Over at Object-Oriented Philosophy, Graham has a post up responding to Matthew Calarco’s remarks on Derrida (here and here). I agree with all Harman says, however I wanted to point out what a sad affair this aborted dialogue is. Calarco’s quote deployed to support his point actually taught me something new about Derrida, but because it was framed in the rhetoric of a professor condescendingly lecturing ignorant students, no discussion could take place. Moreover, I think Calarco should just acknowledge that there’s a pretty standard version of Derrida that emphasizes text and language over all else and that he’s presenting a deviant reading of Derrida that both expands his thought and does something new. Rather than hiding behind Derrida’s pants Matthew should focus on the originality of his own expansion of deconstructive thought in a realist direction. That would be interesting! Certainly Morton has softened me up towards Derrida quite a bit as a result of making precisely this move.
Some readers of this blog might have noticed that I’m responding to comments less and less. A lot of this has to do with tone. Some comments I don’t respond to just because I largely agree and have nothing to add (Joseph Goodson’s comments generally fall in this category). Other comments, however, I don’t respond to just because either a) they’re rude, or b) discussion isn’t going to go anywhere. If someone starts off by giving me a lecture about the finer points of a philosopher’s thought, then I won’t respond because such a mode of interlocution situates me in a subordinate role as a pupil to a teacher. That’s no way to begin a discussion. This recently happened with someone lecturing me about the finer points of Graham’s thought, striving to correct me. Likewise, if someone asks me to solve some massive problem I won’t respond as I’m not a dancing monkey that solves problems on demand. The same person recently addressed me in such a way, asking me to provide a philosophy of nature and science. I’ll get around to such things on my own time and won’t do them on demand. Finally, if someone sets off with guns blazing, trying to demolish my own position, I just won’t respond. First, I’ve found that such people generally are unfamiliar with OOO and are attributing all sorts of claims to us based on word connotations alone without having previously followed my blog or read the relevant texts. Second, I’m just not going to give up my own position and project based on such encounters. Consequently, I just don’t see the point of even dignifying such discussions.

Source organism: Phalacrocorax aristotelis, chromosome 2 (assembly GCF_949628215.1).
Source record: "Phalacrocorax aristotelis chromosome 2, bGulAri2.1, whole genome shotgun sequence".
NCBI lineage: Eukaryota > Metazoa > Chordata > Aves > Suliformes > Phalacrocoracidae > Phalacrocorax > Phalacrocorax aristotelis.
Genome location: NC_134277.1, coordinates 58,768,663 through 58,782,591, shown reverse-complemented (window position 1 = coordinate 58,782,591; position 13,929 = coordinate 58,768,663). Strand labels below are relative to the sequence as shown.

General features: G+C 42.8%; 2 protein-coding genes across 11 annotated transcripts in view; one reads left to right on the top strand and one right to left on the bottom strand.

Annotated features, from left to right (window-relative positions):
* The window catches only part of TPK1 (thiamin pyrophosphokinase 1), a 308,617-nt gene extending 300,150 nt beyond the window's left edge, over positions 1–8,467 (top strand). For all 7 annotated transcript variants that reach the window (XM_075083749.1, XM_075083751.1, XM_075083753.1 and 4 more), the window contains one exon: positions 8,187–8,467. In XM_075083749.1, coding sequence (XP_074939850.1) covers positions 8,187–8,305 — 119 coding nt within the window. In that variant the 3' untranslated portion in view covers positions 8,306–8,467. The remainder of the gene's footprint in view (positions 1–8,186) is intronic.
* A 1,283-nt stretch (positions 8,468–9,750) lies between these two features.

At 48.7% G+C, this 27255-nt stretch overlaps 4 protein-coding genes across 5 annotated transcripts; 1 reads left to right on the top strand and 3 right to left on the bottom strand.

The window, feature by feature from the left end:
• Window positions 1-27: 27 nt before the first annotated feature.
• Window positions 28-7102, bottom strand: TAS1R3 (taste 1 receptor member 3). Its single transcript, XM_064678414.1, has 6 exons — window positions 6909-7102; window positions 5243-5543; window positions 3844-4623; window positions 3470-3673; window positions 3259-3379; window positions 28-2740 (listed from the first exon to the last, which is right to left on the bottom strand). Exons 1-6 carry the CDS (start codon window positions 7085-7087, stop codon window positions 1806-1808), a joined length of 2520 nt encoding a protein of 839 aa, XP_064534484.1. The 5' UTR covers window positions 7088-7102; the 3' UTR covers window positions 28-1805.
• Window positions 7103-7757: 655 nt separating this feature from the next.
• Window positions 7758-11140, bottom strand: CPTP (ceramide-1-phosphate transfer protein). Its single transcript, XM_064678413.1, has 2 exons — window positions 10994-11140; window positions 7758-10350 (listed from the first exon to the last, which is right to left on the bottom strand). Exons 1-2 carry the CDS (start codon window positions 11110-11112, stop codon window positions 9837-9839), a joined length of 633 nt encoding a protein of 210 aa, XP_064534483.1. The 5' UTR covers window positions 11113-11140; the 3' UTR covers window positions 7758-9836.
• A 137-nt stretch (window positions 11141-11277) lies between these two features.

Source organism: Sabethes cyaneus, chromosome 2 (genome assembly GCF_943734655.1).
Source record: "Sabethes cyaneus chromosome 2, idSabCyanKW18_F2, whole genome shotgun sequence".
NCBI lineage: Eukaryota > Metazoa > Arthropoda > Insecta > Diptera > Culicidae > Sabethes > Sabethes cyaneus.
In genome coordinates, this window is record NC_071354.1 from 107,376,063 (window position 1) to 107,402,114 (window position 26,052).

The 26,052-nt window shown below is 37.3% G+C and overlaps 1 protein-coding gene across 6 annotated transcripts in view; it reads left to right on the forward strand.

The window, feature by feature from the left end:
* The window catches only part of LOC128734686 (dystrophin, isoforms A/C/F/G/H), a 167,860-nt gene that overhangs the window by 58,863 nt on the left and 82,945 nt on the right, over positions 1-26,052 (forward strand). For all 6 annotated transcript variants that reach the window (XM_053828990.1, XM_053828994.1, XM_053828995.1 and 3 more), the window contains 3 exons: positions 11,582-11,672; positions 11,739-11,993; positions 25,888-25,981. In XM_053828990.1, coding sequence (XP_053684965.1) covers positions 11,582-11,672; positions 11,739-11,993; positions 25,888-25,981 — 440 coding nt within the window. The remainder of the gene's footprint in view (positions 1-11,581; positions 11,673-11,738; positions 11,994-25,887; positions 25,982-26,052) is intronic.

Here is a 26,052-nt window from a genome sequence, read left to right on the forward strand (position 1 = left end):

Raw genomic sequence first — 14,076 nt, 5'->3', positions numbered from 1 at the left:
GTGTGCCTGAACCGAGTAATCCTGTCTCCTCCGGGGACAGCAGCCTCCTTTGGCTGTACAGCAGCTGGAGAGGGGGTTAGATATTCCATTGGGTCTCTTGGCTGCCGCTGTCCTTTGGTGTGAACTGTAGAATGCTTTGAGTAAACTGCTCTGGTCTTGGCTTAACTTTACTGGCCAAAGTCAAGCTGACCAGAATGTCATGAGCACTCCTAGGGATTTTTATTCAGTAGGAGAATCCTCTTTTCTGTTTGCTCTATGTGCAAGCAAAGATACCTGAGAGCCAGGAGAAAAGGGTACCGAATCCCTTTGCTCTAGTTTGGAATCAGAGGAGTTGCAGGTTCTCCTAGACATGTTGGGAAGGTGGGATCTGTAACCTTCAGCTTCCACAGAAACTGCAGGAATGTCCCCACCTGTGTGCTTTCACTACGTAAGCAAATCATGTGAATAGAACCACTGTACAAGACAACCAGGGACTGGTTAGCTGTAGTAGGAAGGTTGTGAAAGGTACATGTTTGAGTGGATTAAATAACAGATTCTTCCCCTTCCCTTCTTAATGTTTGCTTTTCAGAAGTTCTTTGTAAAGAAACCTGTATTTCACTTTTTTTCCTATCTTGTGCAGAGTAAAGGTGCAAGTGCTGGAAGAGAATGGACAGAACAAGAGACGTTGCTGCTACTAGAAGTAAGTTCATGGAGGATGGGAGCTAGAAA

Philosophical discussion needs to begin from a place of mutual respect and an interest in exploring each other’s ideas. For some reason or another many theory folks see antagonistic argumentation as the primary mode of interaction. I’m not sure what they hope to accomplish by addressing people in this way. Increasingly I’ve also received emails that say things like “I used to be interested in OOO but now I find it thoroughly uninteresting”. While these emails are few and far between, I find myself wondering what a person who writes such things is hoping to accomplish or why they would even say such a thing. Imagine saying such a thing to a good friend: “I used to find you interesting, but now I find you thoroughly uninteresting.” Is this something you would say to a good friend? What would you hope to accomplish by saying it? Would you expect such a person to respond?
The point is not that criticism is out of line. I get a lot out of my discussions with Vitale, Shaviro, and Ivikhiv, all of whom are critical of my position. However, there’s mutual respect in all of these discussions, even if they get heated at times. Nor are any of us, I think, trying to demolish the work of others. We state our points of divergence, we respond to one another, we clarify our claims, and as a consequence all of our thought grows. Likewise in my debate with Bogost over Marxism. I have no illusions that Bogost is going to become a Marxist, that Shaviro is going to give up on Whitehead and Kant, or that Ivakhiv and Vitale are going to give up on process and becoming. That’s not the point. All of us strengthen and deepen our positions through our discussions. We admire and recognize interesting aspects of each others work through these discussions, steal concepts from one another, build new concepts, and so on. It’s a productive discussion and it’s a discussion that isn’t based on the antagonistic aim of destroying each other’s positions, nor is it a condescending discussion based on correcting one another.